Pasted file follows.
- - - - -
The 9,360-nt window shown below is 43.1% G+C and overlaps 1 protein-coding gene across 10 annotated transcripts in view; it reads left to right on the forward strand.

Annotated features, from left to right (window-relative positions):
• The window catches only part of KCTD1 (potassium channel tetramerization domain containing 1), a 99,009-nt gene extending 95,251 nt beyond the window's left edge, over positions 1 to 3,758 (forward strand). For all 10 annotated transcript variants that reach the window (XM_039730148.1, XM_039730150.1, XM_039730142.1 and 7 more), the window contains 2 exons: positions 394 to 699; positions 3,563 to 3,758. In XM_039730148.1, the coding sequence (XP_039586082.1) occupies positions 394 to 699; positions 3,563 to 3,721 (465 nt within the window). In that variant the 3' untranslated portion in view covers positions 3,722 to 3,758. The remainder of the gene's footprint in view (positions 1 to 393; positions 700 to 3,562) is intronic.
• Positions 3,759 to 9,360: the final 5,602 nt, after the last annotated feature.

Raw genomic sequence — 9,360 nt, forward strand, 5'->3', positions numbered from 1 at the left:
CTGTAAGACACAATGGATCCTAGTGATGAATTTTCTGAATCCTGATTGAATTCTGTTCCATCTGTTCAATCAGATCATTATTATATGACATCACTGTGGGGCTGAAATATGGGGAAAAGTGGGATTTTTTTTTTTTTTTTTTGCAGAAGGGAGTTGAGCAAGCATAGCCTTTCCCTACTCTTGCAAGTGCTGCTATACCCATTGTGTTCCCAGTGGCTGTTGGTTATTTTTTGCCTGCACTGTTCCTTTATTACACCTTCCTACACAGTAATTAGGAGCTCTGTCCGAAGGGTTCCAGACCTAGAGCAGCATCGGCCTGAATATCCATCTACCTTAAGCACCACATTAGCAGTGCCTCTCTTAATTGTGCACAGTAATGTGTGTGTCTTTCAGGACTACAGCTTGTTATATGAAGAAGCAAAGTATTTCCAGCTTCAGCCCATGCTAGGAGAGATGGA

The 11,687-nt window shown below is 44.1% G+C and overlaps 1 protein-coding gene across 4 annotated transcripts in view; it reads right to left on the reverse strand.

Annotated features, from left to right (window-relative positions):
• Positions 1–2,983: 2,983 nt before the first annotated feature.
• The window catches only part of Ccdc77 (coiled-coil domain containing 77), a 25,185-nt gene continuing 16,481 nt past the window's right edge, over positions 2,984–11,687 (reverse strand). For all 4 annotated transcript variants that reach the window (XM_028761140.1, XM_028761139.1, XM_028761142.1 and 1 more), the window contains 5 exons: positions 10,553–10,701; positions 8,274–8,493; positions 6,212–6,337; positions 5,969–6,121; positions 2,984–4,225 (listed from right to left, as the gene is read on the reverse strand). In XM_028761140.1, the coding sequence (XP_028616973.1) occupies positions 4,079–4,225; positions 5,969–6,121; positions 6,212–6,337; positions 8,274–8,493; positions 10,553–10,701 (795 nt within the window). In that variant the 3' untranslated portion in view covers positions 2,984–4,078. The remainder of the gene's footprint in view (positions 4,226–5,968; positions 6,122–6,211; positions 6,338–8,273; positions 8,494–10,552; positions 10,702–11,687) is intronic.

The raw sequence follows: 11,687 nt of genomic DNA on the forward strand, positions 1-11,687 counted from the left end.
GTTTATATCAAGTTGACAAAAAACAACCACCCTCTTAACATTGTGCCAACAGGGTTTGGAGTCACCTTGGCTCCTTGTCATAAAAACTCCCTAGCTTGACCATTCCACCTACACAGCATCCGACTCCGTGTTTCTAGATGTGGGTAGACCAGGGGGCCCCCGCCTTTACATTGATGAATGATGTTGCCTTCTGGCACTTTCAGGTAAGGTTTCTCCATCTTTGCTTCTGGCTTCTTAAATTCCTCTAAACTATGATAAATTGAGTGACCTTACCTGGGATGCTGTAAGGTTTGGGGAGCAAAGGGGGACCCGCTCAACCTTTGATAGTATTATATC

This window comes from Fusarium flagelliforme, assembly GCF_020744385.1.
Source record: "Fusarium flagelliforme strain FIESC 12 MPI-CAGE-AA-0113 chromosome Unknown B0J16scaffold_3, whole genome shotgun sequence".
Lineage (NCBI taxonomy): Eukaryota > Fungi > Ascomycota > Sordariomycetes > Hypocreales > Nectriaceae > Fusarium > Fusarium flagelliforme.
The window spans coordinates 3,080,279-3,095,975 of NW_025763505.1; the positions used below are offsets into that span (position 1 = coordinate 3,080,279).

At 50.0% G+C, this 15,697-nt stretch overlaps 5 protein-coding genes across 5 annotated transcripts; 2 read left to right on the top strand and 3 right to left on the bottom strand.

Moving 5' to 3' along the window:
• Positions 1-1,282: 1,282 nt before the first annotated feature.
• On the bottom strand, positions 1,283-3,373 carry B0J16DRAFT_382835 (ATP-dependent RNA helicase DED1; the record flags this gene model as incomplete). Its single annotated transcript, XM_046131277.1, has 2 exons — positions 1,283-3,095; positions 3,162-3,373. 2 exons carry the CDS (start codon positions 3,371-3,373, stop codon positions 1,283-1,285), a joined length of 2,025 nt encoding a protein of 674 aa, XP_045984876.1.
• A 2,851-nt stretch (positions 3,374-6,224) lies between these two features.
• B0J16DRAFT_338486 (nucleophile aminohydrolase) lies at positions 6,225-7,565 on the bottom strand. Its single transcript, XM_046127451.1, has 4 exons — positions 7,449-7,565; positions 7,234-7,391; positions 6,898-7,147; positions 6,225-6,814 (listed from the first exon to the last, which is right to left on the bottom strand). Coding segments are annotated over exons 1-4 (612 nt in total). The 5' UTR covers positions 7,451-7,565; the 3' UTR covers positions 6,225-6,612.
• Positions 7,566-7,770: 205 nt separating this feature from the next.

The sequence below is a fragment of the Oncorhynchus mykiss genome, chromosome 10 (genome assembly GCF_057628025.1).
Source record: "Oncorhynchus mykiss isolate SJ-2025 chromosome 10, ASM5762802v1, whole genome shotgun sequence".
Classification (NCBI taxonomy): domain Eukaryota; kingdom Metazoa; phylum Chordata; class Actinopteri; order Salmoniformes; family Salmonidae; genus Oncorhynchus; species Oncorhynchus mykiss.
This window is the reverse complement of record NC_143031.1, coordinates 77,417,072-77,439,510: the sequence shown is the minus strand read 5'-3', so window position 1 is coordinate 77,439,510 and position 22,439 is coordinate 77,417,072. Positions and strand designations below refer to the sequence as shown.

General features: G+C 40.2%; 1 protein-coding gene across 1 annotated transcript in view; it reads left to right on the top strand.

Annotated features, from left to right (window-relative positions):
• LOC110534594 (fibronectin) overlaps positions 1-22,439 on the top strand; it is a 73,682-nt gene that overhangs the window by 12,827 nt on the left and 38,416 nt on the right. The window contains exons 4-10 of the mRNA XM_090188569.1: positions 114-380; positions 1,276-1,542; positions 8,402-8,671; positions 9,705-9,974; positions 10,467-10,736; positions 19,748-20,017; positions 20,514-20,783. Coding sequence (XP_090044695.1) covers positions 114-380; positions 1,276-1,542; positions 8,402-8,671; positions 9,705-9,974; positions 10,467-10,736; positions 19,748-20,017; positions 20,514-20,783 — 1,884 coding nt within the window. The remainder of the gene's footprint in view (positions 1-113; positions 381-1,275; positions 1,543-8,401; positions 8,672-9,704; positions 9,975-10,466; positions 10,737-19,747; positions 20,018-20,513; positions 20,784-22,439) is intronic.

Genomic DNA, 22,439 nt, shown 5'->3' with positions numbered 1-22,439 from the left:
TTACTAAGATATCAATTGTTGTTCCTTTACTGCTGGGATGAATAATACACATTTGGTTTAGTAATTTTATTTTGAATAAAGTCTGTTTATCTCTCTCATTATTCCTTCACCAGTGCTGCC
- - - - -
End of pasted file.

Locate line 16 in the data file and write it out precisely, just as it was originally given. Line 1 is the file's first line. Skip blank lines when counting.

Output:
The window spans coordinates 3,080,279-3,095,975 of NW_025763505.1; the positions used below are offsets into that span (position 1 = coordinate 3,080,279).